My three-year-old son, E, and his new baby sister, N, are bathing together and my son asks: Where is N’s penis?
My husband, Scott, who was in charge of bath that night (YAY!) yells: AAALLLLEEEEXXX.
I have been designated handler-of-all-questions-uncomfortable. (Scott is still getting over E not being an infant anymore. He’s SOOO big is a daily comment.)
I come in and Scott and E repeat the question.
I respond: You have a penis and N has a vagina. She does not have a penis. I go on to explain that Daddy is like E and Mama is like N. I don’t elaborate further and E repeats my explanation a few times without any new questions. He points out his newfound knowledge to N and that’s it.
I leave the room with an air of smugness last seen when my son greeted my mom’s friend at our door with Hello. It’s nice to meet you.
I had been thinking about this issue since E discovered his penis. Armed with my philosophy, biology and feminist theory classes, I already knew how I was going to handle the gender, sex, and my body talks:
- I wasn’t going to shy away or ignore any question. I wanted him to love and respect his body and I would mirror that by respecting his question.
- I wanted to use scientific terms. “Hoo-ha” and “weenie” aren’t human body parts nor are they anything I want associated with my body or my children’s. (Although I just learned that my sister uses “vah-jay-jay,” which had I known that before the talk, I may have been willing to incorporate. It sounds like the cool neighbor in an old-school 70’s sitcom. Who’s at the door? It’s VAH-JAY-JAY!)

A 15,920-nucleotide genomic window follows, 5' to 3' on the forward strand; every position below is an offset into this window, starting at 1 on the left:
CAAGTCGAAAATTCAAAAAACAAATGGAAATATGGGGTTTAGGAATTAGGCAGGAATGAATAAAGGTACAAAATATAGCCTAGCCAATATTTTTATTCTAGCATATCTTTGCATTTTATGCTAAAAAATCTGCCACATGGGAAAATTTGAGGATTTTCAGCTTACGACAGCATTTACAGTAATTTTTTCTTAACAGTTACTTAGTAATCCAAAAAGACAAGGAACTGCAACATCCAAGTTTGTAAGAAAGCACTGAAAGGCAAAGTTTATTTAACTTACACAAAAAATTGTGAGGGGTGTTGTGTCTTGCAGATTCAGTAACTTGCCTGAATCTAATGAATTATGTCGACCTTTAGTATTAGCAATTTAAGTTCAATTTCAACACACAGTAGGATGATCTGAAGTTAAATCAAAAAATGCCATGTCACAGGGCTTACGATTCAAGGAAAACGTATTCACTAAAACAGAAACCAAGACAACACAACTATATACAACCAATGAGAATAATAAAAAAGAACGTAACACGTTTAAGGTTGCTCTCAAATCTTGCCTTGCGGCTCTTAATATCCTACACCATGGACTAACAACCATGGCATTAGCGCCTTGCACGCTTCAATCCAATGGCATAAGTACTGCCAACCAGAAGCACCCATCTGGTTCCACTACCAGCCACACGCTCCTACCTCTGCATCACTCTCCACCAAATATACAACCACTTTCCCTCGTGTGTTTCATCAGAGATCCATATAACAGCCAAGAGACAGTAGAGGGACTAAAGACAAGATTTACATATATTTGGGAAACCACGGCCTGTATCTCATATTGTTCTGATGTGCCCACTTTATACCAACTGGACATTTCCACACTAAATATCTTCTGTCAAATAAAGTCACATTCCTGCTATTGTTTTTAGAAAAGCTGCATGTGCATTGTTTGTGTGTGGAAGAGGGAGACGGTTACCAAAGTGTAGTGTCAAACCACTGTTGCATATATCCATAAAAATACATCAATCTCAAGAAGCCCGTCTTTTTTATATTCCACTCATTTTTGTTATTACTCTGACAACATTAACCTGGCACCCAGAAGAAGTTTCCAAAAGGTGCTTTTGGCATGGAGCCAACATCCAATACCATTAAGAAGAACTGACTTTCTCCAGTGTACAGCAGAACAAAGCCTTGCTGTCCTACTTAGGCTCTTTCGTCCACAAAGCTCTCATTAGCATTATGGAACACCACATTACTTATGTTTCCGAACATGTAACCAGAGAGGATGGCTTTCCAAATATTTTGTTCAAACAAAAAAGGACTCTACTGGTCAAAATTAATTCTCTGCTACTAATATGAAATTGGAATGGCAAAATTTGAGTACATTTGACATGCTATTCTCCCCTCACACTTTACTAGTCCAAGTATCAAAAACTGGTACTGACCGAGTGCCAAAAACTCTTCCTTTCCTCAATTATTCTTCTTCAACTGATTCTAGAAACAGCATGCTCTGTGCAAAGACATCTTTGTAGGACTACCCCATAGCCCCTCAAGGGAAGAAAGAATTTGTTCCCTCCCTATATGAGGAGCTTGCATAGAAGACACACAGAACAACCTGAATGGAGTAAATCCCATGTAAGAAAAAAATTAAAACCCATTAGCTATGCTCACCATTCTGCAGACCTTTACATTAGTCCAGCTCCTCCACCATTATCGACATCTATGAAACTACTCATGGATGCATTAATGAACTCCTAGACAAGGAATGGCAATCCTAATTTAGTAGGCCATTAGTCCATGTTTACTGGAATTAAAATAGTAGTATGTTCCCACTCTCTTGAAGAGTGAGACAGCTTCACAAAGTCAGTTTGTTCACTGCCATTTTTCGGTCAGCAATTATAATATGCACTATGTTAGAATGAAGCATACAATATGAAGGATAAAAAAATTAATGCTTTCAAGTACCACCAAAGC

- I also wanted to emphasize what my daughter HAS, not what she doesn’t have. I’ve read way to much Freud to describe women as a “lack” of anything.
- Most importantly, I wanted to move at E’s pace. E doesn’t seem to care who are boys and who are girls so I have yet to comment on “appropriate” pronouns and gender definitions. Anyway, as any VERY liberal arts student will tell you, gender definitions are best left fluid.
And the talk in the bathroom went just like I wanted it.
Until E blindsides me a few days later.
I’m at the kitchen table leaning over while wearing appropriate breast-feeding attire. E points and asks: What’s that?
Now I look down and say hopefully: Those are my breasts.
He says: NO! What’s that?
And points his finger clearly between my breasts. I start panicking. Is there a scientific word for cleavage? Is there a feminist word for cleavage? Why is my three-year-old asking me about cleavage?
Well… (I pause trying to buy time. But I can’t ignore his question — That’s Rule #1!) It’s where my breasts meet… And I think to myself: What? Am I really describing my breasts like they’re friends getting together for coffee. Wait, maybe I can call it STARBUCKS.
But Mama, what IS it?, he insists.
I look left. I look right. I use Jedi mind-tricks to force my cat to appear and actually let him pet her. And E continues to looks from me to my chest to me again. So I tell him. I give him the word that every heterosexual male has come to love.
It’s called cleavage, E.
And my feminist, scientific, and mommy selves DIE.
The next day he asks again.
Except it’s while my husband is leaning over without a shirt on. E pointed to a SKIN roll (NOT a fat roll) and says: Beavage! Which I guess is breast plus cleavage. Or right around the time Child Protective Services calls.
A version of this post originally appeared on The Mommies Network